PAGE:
|Neptune in the Trevi Fountain in Rome (Trident broke off).|
In her article “Demeter and Poseidon: Fusion and Distance in To the Lighthouse” Anne Golomb Hoffman tries to cover a lot of material. She begins her essay with stating that the novel has a tension between form and chaos, and she carries this forth into the realm of the mythical tales of Poseidon and Demeter and Persephone. She contends that Mrs. Ramsay is Demeter while Prue is Persephone. Mrs. Ramsay seeks form with her tendency of match-making; she wants everyone paired. Perhaps we could associate her better with Noah. Augustus Carmichael’s separateness is momentarily pulled in by the connection with Mrs. Ramsay in the admiring of the beauty of the fruit arrangement. Lily pulls him in with her needs in finishing her painting. She contends that Mr. C. was originally only in section one in the original manuscript. She contends that one of his roles in the novel is “to articulate the theme of the survival of culture amid the ravages of time and war” (184).
I think Hoffman stretches the novel to fit her belief that Mrs. Ramsay represents Demeter, especially when it is widely known that Mrs. Ramsay represents Virginia Woolf’s mother. Hoffman claims that the “identification with Demeter underscores the ritual function of woman in marriage and maternity” (185). Demeter is the bountiful goddess of the grain and is associated with wheat, corn, and poppies (Tatlock). The growing of grain is indeed propagation, but it is neither maternal nor matrimonial. Demeter, as far as I can remember, had an extremely close relationship with her daughter, Persephone. In contrast, Mrs. Ramsay was closest to her youngest son, James. If Demeter is associated with the bounty of grain food, it appears to me that that is of a cyclic nature. Hoffman quotes Julia Stephen’s directly that she prefers the sick to the well (187), so that doesn’t seem to represent the cyclic nature of rebirth.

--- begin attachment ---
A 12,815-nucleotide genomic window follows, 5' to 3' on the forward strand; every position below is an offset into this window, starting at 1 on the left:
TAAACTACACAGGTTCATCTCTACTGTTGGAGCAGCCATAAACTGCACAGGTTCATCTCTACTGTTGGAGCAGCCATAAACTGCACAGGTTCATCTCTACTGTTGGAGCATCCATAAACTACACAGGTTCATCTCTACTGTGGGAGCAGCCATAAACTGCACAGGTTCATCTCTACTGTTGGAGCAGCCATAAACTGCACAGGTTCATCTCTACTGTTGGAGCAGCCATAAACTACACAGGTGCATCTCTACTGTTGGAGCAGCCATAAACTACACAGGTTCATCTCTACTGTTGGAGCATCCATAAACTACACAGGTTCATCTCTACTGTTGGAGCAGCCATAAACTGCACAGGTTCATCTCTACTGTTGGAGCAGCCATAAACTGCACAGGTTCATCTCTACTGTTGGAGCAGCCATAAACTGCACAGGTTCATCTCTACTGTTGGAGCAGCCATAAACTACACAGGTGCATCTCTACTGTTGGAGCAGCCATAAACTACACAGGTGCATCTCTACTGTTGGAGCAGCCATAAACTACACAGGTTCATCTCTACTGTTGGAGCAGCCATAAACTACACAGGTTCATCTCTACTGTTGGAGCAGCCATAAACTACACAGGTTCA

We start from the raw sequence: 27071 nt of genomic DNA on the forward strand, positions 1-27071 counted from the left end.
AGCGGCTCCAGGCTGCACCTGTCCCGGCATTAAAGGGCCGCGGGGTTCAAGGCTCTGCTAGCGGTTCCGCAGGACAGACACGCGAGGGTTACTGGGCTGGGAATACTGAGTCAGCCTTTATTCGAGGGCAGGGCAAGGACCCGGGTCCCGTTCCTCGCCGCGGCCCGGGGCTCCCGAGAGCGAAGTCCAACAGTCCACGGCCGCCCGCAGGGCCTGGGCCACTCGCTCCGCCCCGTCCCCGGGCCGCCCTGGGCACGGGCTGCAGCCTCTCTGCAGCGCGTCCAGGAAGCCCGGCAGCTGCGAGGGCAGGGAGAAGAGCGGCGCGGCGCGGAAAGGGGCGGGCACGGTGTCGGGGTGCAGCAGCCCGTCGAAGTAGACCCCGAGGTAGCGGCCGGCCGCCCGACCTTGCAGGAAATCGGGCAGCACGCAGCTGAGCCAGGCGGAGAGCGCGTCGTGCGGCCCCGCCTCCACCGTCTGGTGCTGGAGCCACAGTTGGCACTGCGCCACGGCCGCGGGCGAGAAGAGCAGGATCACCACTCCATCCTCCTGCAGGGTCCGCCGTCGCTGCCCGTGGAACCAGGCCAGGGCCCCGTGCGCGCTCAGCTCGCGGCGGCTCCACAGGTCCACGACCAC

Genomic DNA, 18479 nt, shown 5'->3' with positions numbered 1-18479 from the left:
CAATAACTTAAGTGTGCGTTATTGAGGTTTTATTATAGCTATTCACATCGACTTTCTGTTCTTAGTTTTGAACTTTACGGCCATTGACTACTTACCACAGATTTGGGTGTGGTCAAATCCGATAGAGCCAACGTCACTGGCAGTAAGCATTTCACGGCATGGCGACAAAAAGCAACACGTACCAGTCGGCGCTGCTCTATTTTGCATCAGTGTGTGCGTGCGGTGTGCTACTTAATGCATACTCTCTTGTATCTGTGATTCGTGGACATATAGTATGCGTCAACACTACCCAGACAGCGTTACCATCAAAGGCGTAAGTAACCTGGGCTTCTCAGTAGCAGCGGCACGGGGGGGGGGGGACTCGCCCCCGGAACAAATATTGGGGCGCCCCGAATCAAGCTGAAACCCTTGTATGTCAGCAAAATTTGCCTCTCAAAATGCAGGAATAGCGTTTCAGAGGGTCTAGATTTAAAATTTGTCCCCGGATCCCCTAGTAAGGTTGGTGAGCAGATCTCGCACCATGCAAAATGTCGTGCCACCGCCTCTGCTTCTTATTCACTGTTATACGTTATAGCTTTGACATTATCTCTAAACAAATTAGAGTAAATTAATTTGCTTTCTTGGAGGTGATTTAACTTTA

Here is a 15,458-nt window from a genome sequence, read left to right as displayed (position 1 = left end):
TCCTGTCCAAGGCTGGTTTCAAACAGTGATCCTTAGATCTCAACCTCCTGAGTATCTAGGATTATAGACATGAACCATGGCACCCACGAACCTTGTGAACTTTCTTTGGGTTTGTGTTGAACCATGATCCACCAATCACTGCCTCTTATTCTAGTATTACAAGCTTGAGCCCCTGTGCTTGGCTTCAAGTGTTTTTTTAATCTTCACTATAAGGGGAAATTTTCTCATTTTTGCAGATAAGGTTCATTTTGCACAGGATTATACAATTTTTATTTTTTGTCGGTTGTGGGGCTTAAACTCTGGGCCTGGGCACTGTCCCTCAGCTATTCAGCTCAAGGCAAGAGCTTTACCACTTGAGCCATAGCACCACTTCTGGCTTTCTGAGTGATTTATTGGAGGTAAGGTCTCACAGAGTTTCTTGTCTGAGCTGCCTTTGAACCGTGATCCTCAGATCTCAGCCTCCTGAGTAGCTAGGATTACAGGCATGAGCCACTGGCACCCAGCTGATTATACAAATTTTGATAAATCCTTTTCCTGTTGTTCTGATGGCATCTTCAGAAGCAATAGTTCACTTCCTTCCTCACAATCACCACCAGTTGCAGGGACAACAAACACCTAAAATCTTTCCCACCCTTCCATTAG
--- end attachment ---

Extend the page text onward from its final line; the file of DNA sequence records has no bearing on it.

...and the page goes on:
I didn’t necessarily see a thread that ran through the paper; I felt as if she went into too many directions. The title of the article leads one to believe that the paper is also about Mr. Carmichael as Poseidon, and although she does mention it, it is a very small portion of the essay. She does a good job of explaining how she believes that Mrs. Ramsay is the aspect of fusion with the characters and with that I agree.
Although I think the title misleading, I believe the bit of information about Mr. Carmichael will help me with my paper. Ironically, it led me to the idea that Mr. Carmichael may be more related to Neptune than Poseidon (although Poseidon is the Greek version of Neptune the Roman god (Tatlock)).
Hoffman, Anne Golomb. “Demeter and Poseidon: Fusion and Distance in To the Lighthouse.” Studies in the Novel 16 (1984): 182-196.
Tatlock, Jessie May. Greek and Roman Mythology. New York: The Century Company, 1917. Google Book Search. Web. 8 November 2010.